Jedi Temple Archives has a source who knows one of the salespeople at TRU, (a fellow collector by the way), who met with Hasbro France’s sales representatives in September. (It sounds like a game of “Operator” already, doesn’t it? It has to be untrue, right?) In this session, there was a Q&A session. Our source was able to submit his own question that this TRU salesperson would be able to ask Hasbro. His question was about case assortments for The Black Series 6″ line. The answer made us feel sad. (more….)
He asked if Hasbro could possibly reconsider the assortments to include a more varied selection of figures, as well as more army builders, instead of flooding shelves with piles and piles of the same figures that just don’t sell. While specific examples of this peg-warming weren’t provided, it’s pretty well known in France which characters are just clogging shelves (main/lead human characters mostly and most of the characters that were carried forward into the next case assortment).
This question/concern was ultimately asked and this was Hasbro’s answer. Keep in mind the answer was given in French so this is a rough translation:
“The assortments are this way because they’re optimized to get out more of the figures that sell. Children want the main characters, not the others.”
Because you and I weren’t in the session, the best we can take this answer is as hearsay. But my sources have no reason to not relay accurate information. Provided this answer is completely accurate, doesn’t it show a major disconnect between Hasbro and their customer base? There is an obvious refusal to see reality of what’s going on at retail. This is a major problem in the USA, but the same things are happening in France, and Europe as a whole, even before 6″ was a thing. In our opinion, it seems like this becomes much larger and quicker of an issue in 6″ scale because of the fewer characters and frequent repackaging of the same peg-warming figures. As soon as new case assortments that have repeated figures go up for pre-order, online retailers are immediately putting those repacked figured up for “clearance” prices.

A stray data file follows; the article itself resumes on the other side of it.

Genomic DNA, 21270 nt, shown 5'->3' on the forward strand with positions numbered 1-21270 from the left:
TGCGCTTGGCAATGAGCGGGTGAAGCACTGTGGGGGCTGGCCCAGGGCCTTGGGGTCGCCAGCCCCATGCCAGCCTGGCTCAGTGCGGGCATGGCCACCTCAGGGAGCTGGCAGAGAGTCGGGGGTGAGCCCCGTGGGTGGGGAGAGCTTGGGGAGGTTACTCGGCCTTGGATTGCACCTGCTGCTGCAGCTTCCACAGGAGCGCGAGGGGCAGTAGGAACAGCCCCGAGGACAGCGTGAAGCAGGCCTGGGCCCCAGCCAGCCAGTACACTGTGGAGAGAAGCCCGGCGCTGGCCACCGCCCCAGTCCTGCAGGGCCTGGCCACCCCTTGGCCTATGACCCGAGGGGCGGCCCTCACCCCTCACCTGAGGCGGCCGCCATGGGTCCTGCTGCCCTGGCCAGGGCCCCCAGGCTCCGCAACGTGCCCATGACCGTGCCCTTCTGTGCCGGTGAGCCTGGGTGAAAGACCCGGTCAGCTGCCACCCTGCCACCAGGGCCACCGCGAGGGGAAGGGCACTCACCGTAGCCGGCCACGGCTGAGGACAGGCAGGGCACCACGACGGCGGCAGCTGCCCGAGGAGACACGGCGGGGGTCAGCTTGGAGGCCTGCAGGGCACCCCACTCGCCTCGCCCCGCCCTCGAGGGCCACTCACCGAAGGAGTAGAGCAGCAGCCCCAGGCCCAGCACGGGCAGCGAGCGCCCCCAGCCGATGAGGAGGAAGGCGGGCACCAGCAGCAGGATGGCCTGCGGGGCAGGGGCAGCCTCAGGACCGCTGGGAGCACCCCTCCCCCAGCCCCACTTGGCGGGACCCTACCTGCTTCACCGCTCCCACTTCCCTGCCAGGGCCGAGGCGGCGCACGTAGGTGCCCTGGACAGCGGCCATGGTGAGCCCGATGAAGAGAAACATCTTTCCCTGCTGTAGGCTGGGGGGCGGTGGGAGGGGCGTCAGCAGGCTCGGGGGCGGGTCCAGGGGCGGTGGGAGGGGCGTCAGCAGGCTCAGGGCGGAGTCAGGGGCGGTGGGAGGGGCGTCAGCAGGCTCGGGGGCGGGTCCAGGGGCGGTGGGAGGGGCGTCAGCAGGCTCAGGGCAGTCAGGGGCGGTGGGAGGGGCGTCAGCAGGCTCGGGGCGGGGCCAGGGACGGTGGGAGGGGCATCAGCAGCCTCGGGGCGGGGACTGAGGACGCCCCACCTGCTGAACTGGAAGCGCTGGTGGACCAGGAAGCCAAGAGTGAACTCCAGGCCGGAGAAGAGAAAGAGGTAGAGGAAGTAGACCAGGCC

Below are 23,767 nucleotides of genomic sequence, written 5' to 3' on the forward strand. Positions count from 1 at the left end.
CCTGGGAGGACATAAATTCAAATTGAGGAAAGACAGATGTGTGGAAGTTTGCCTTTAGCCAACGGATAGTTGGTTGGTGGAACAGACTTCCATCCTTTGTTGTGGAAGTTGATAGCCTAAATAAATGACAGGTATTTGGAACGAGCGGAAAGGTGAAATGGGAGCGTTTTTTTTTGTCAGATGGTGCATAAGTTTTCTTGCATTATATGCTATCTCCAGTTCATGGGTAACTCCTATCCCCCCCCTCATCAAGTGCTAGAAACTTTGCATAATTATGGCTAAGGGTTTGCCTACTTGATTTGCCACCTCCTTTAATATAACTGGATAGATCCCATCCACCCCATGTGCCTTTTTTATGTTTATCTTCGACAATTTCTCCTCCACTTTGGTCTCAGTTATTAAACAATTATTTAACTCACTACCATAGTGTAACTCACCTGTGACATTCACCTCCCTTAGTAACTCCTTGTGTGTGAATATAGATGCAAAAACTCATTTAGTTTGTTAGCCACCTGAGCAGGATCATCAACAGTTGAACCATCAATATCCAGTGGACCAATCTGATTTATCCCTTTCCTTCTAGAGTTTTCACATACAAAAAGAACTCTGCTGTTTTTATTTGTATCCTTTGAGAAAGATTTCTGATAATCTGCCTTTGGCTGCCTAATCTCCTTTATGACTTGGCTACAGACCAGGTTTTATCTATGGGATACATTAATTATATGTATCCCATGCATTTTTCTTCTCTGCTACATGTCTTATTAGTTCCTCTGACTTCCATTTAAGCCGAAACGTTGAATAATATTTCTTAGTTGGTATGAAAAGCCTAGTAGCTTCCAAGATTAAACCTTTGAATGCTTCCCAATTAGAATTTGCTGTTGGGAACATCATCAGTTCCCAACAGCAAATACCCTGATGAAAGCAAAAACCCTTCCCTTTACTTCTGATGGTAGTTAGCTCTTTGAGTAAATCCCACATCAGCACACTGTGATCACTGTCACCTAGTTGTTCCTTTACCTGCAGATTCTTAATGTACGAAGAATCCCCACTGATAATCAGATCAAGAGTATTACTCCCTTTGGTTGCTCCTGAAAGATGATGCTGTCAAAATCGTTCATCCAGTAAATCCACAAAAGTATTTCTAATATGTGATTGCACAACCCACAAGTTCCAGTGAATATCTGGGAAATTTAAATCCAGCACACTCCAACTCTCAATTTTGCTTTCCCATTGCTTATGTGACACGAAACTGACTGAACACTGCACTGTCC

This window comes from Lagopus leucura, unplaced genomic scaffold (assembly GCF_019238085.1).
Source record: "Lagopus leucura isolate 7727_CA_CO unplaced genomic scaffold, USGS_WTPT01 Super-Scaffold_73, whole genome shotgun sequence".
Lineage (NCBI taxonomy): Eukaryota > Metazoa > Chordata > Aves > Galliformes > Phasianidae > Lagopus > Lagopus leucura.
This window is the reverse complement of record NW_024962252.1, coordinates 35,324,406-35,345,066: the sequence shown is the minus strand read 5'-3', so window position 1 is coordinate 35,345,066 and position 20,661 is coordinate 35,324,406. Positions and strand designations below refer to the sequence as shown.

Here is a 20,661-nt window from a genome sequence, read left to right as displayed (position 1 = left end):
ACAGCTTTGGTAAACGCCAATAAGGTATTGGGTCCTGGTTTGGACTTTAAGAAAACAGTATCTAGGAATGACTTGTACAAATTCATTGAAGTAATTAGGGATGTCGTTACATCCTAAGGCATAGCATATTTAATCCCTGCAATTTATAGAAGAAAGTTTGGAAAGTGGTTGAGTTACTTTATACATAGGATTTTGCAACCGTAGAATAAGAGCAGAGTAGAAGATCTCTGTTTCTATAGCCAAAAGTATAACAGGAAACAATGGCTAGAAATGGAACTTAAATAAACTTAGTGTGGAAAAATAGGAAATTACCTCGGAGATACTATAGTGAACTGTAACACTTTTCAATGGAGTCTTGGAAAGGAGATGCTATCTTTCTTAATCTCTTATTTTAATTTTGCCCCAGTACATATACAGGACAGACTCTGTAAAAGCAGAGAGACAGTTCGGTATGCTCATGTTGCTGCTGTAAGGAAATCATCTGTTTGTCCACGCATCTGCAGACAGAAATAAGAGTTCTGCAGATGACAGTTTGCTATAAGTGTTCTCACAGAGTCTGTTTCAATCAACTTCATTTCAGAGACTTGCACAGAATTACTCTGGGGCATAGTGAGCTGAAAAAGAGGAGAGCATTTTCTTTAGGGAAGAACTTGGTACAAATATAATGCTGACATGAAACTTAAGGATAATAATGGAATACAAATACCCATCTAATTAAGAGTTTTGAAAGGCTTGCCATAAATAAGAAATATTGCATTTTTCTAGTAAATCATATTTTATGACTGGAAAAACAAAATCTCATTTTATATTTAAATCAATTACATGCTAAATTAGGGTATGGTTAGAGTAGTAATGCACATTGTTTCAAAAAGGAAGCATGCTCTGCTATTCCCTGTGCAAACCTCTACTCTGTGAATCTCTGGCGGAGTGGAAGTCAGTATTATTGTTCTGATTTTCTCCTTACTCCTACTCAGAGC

In Hasbro’s defense, there isn’t any sales data that we know of that is based on customers’ age range and intended purpose (gift, collection or even *gasp* scalping). What can be done to clearly relay to Hasbro who are buying TBS6 figures? The TBS6 market isn’t primarily comprised of “children wanting main characters.” And until Hasbro realizes this the 6″ line is going to experience and uphill battle. Collectors of the 6″ line want to see background aliens and iconic/classic characters in their multiple outfits (i.e. OT, PT and EU stuff) just like 3.75″ collectors do. The most zealous 6″ collectors are tired of seeing another Jyn, Cassian, Rey, Poe or Finn hit the latest case assortment. The incessant releases of these characters are killing the line.
What is happening in France’s retail stores is that they are opening new aisles intended for adult collectors including collectibles, statues and prop replicas from many licenses. Star Wars and TBS6 are very much a part of it, while 5POA remains in the general toy area. But even adult collectors are seen buying these figures more than kids are. Toys R Us seems to know who their market is. Why doesn’t Hasbro? (Well, according to this information at least we question that. Our experience has always been that Steve Evans and Joe Ninivaggi have always believed that adult collectors are the market of TBS6 figures. But the case assortments and this new information tend to contradict this a tad.)
I have said this before and I am probably right about this. The assortment situation just won’t change and it seems that Hasbro has a different idea of what they feel needs to be on store shelves. They seem to not be fully listening to retailers, so why would they even care about what collectors have to say?
Without sounding too acerbic, it feels like Hasbro believes that case assortments are perfect, and that peg-warmers don’t exist and neither do adult collectors. (We’re also adding a lot of sarcasm here.)
We will continue to address these issues with Hasbro when we see them and offer our “street smarts” advice while offering multiples instances of anecdotal evidence. We don’t have access to all the cool things Hasbro does that help them to form their case assortments, but we do know what they’re doing isn’t working.
We will be sure to clear up this information with Hasbro the next time we see them. So keep things calm until we get a better understanding of what was meant by that Q&A answer.
Special thanks to Patrice for translating and relaying the story to me and for his help organizing this article’s points.
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